As President Donald Trump’s administration continues to target undocumented immigrants nationally, most recently in high-profile raids of workers in food-processing plants, local aldermen have announced new efforts to defend their communities. Ten ward offices from across the city will model “rapid-response” deportation-defense networks after a program pioneered in Logan Square’s 35th Ward.
That effort, out of the office of 35th Ward Alderman Carlos Ramirez-Rosa, established a Community Defense Committee (CDC) shortly after Trump’s 2016 election. The group’s efforts, from “Know Your Rights” community workshops to door-knocking to share info on how to handle an immigration raid, will expand to wards from the south to the north side.
Rosa and Alderwoman Rosanna Rodriguez, newly elected to serve the 33rd Ward covering nearby Avondale, announced the expansion at a July press conference.
“We felt that it was extremely important to do it at this moment, because of Donald Trump’s ongoing threats and because of the fear and the panic that was creating in our communities,” Rosa told LoganSquarist. “So we want to spread power not fear. We want to make sure that our communities are prepared to defend themselves, so that they don’t feel that sense of panic.”
In addition to expanding the 35th Ward’s model, both Rosa’s ward and the newcomers will now link immigrant communities with counseling resources and ask various ward employees to act as deportation eyes and ears, Rosa said.
Rodriguez heads the newly created Immigration Committee on the Chicago City Council’s Latino Caucus, and she led the effort to recruit aldermen from other wards, starting with Latino Caucus members, Rosa said. At the July press conference, Rosa and Rodriguez were joined by Aldermen Byron Sigcho (Ward 25), Mike Rodriguez (Ward 22), Maria Hadden (Ward 49) and Andre Vasquez (Ward 40).
“I’m very happy that the Chicago Latino Caucus now has an immigration committee,” Rosa said. “And it’s so great that so many of the newly elected aldermen stepped up to take on this effort and take on this initiative and really help us grow and expand our efforts.”
The Illinois Coalition for Immigrant and Refugee Rights (ICIRR) also took part in the press conference, as did the SEIU HCII union and the Chicago Teachers Union.
Countering ICE trauma
The new effort to connect undocumented immigrants and their children to low-cost counseling and therapy services will support those affected—or terrorized, depending on how bluntly you want to put it—by raids from ICE, the federal Immigration and Customs Enforcement agency. ICE conducted the recent raids on Mississippi plants that detained the parents of several children while the kids were in school, resulting in viral video of a crying 11-year-old girl. The agency also enforced last year’s family separation policy at the Mexican border.
“One of the reasons why that [counseling] is so important is that we know that when ICE is in someone’s home, that’s a very traumatic experience, particularly when children and family members see their loved one … detained,” Rosa said.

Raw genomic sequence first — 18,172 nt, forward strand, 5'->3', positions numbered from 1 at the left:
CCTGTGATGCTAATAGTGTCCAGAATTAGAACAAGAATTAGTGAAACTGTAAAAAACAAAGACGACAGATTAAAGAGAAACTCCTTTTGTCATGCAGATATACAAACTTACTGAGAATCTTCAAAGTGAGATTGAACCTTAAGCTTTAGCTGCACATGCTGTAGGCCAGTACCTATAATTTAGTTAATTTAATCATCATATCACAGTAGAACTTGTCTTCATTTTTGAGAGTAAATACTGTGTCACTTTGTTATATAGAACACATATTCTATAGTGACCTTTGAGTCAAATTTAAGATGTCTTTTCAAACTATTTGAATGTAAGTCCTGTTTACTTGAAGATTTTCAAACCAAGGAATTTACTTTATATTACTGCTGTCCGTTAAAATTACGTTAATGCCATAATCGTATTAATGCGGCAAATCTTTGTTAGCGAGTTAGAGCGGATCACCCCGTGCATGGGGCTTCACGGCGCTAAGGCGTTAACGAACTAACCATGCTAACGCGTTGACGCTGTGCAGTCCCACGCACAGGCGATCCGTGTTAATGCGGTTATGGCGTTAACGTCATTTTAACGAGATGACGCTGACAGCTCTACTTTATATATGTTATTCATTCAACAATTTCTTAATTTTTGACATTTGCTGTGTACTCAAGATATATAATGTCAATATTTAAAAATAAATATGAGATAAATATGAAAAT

In speaking with community members via the 35th Ward’s CDC, Rosa said, he and others have learned the kind of damage ICE raids can place on young people. “It has a real-world impact on students,” he said. “You know, oftentimes they become very depressed. Their grades begin to suffer.”
Worries over ICE action have been high in Chicago lately. Raids of immigrant communities here and in other major cities were rumored for July, though those actions never materialized in Chicago. At the time, Mayor Lori Lightfoot announced that Chicago police would not be cooperating with ICE and would not provide access to police databases. In some places, such as New York, community efforts and immigrants’ knowledge of their rights thwarted ICE raids, Ruth Lopez-McCarthy, an attorney with the National Immigrant Justice Center, told Chicago’s WTTW.
Ward Eyes and Ears
In both the 35th Ward and others, deportation-response networks will now also ask ward superintendents to watch for ICE action, Rosa told LoganSquarist. These city employees already communicate regularly with ward offices about sanitation and upkeep needs, like potholes, tree trimming and sanitation code violations Rosa said, so now they’ll also let ward leaders, and their rapid-response networks, know about deportation activities.
Department of Streets and Sanitation laborers will also be asked, as they monitor the neighborhood for needed services, to keep an eye out for ICE, Rosa said.
“We’ve asked our ward superintendents to be our eyes and ears,” he said. “The ward superintendents work closely with the ward office already—you know we’re in constant communication with our ward superintendent all day.”
ICIRR maintains a city-wide crisis hotline—at 855-435-7693, or 855-HELP-MY-F(amily)—but superintendents and Streets and Sanitation workers will communicate local ward rapid-response networks, Rosa said.
As these efforts expand, the 35th Ward office will continue offering neighborhood outreach and education about immigrant rights, Rosa said. Many of the resources his office has developed will help other wards in the city set up their programs. Rosa’s CDC webpage currently shares “Know Your Rights” window-sign and “Is It a Raid?” printouts. Those documents remind immigrants, among other things, that they do not have to open their doors to ICE agents without a warrant signed by a judge. (By contrast, an administrative warrant, usually signed by an immigration officer, does not give law enforcement the right to enter a home, Rosa’s office previously told LoganSquarist.)
Those who want to access the 35th Ward office’s immigrant resources or volunteer with the CDC program can call the office at 773-887-3772 or email Anthony Quesada, who heads the office’s CDC, at [email protected].
Featured photo: Alderman Rosa hands out “Know Your Rights Cards.” Photo: Tom Vlodek